Webster’s dictionary offers the following as an alternative definition of the term boilerplate: “tightly packed, icy snow.”
No one would knowingly pay little heed to such a potentially treacherous condition, yet every day in contract negotiation parties devote the vast majority of their efforts to the business terms, while glossing over the “boilerplate” provisions.
Oftentimes, the assumption is “if it ain’t broke, don’t fix it”—that is, those standard (read: boilerplate) terms you used in past contracts will work just as well for you on your latest contract. However, in the event of a dispute, the boilerplate provisions could not only decide the rules of the game, but ultimately who wins or loses.
Two of the most often underemphasized subjects of contract boilerplates are forum selection and governing law. The forum selection provision may specify a location for the dispute resolution that is convenient only to the party who drafted the agreement. This can result in a major expense for a party to travel to the chosen venue to resolve the dispute. The choice of governing law provision is usually friendly to the drafting party and can substantially impact the parties’ rights. For example, differences in two states’ case law or statutes of limitations could strongly favor one side if not carefully considered during the drafting phase.
In the event of a dispute over the meaning of an unclear contract provision, the general rule is that any ambiguity will be resolved against the party that drafted the agreement. In other words, the fact-finder will essentially penalize the drafting party by interpreting the ambiguous provision against it. A boilerplate provision addressing construction of the agreement can level the playing field for the parties on this point by stating that, in the event of an ambiguity, the contract will be considered to have been drafted by both parties, and thus not construed against either.
It is common for small businesses to specify in their contracts that disputes will be resolved by some method of alternative dispute resolution (“ADR”), such as arbitration, rather than litigation.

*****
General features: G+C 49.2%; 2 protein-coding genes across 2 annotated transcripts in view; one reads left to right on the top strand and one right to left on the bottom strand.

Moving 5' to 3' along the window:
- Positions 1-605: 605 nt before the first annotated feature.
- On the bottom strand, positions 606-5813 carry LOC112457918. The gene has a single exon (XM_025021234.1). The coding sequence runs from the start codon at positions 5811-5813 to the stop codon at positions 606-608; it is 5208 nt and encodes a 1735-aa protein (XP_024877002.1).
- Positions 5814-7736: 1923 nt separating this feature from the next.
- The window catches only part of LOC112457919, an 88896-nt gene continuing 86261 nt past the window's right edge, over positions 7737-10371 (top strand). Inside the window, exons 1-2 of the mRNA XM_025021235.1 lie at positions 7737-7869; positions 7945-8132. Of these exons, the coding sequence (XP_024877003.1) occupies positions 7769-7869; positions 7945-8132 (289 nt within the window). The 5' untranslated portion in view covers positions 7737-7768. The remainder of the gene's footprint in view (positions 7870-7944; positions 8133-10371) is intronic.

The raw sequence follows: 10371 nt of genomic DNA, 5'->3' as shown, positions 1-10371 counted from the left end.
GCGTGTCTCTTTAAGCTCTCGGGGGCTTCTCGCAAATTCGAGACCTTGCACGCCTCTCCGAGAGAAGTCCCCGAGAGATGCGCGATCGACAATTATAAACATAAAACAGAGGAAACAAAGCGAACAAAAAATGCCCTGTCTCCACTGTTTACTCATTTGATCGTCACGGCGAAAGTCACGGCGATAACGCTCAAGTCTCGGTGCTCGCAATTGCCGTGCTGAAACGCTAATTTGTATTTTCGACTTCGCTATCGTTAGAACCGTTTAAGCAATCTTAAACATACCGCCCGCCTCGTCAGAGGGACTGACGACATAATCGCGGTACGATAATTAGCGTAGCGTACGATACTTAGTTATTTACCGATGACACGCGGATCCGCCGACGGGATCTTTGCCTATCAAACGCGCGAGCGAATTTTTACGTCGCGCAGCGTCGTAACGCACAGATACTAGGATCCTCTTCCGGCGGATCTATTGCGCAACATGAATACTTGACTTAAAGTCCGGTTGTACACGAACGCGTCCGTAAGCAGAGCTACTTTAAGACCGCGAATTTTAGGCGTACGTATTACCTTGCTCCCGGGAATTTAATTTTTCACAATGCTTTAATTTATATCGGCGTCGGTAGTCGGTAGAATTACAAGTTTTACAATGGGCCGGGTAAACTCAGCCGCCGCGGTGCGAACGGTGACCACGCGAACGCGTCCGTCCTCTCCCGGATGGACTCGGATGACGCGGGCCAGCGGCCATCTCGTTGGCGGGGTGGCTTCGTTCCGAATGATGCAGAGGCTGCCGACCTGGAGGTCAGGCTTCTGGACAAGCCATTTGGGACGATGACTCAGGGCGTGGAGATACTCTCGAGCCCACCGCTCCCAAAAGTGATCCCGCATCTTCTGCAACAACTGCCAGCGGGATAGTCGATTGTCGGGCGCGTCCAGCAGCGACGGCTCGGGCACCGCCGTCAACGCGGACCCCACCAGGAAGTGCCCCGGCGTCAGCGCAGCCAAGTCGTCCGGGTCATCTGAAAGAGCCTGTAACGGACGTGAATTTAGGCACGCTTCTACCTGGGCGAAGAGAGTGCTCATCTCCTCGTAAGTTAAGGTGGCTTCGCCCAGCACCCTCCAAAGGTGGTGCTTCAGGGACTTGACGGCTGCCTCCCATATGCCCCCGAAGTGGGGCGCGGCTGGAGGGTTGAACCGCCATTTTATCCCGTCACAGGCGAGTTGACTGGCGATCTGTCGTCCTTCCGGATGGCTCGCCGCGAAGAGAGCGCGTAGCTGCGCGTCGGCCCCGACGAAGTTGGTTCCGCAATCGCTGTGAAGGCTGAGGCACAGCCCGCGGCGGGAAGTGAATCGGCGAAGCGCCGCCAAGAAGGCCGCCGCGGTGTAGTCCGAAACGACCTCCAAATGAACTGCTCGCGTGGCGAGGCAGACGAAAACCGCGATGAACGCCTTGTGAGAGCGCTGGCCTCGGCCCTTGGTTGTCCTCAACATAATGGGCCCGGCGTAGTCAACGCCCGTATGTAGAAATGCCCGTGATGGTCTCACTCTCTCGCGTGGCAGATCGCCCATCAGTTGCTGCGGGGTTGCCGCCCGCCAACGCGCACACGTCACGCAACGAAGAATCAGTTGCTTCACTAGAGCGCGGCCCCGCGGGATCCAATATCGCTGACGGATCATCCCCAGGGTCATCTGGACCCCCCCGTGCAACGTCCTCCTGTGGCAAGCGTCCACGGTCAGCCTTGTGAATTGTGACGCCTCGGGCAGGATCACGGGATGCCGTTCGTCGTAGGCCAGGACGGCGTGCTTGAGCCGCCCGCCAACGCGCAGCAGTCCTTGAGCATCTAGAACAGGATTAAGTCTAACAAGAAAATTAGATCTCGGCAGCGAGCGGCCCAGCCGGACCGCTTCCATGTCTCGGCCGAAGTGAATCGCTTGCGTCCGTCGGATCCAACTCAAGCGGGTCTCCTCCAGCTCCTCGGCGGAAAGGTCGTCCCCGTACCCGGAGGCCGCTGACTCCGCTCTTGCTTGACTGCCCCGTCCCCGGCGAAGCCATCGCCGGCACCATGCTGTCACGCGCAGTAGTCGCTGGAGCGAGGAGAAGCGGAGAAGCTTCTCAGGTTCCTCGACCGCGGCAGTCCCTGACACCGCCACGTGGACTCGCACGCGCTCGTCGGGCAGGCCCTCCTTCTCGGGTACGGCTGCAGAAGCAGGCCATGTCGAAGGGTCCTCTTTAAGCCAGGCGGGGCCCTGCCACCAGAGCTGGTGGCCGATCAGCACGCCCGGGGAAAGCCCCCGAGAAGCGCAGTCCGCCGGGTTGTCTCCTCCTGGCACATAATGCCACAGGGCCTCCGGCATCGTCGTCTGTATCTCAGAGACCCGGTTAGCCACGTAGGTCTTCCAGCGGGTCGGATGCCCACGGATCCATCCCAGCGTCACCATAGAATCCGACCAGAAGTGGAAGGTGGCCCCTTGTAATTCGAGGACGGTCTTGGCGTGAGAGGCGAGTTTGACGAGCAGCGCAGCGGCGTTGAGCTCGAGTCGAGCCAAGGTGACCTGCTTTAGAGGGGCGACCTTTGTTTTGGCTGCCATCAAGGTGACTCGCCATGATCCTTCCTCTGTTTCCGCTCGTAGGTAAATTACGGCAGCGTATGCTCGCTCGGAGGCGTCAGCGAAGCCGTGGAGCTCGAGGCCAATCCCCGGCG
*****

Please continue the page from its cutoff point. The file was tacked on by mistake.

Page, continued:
But is arbitration the better choice? While arbitration can, in theory, be less costly and time-consuming than litigation, there are pros and cons for both that should be weighed at the drafting stage.
Arbitration can lead to a quicker resolution. The parties can select their own fact-finder and can control more of the resolution process than they would in the courtroom. One drawback of arbitration, however, is that the parties must pay for the fact-finder’s time and these fees can be significant. Judges are free to the parties and most court systems push mediation to help settle disputes when possible. Also, some courts are known for speedy resolutions– e.g., the “rocket docket” of the Eastern District of Virginia. If the venue for the resolution of your dispute is such a jurisdiction, litigation may be a better choice for you.
Arbitration may be a downside to some. Since decisions can be virtually impossible to obtain, parties may have to go through a second process in court to enforce an arbitration award and the arbitrator may not issue a written opinion or an explanatory document. Thus, on balance, litigation may be the better option for you, because it is infrequently as simple and cost-effective expected.
A surprising number of contractors fail to consider the impact of a contractual attorneys’ fee provision until it is too late. It is common for a drafter of the contract to include in the boilerplate a provision stating that the loser pays not only for its own attorneys’ fees but the fees of the prevailing party as well. If such a provision is omitted, it is unlikely that either side will have to pay for the other side’s attorneys’ fees, under what’s known as the “American Rule.” Therefore a “loser pays” provision can not only affect but deter litigation, if carefully drafted.
There can be many such “standard” provisions in contracts that may substantially affect the parties’ rights in the event of a dispute.
So, in conclusion, give your contracts a check-up before your next negotiation and don’t just roll out the same boilerplate you have relied upon in the past, or else that “tightly packed, icy snow” might result in a very expensive slip-up.
About the Author: Paul Mengel is counsel with PilieroMazza and leads the Litigation Group. He can be reached at firstname.lastname@example.org.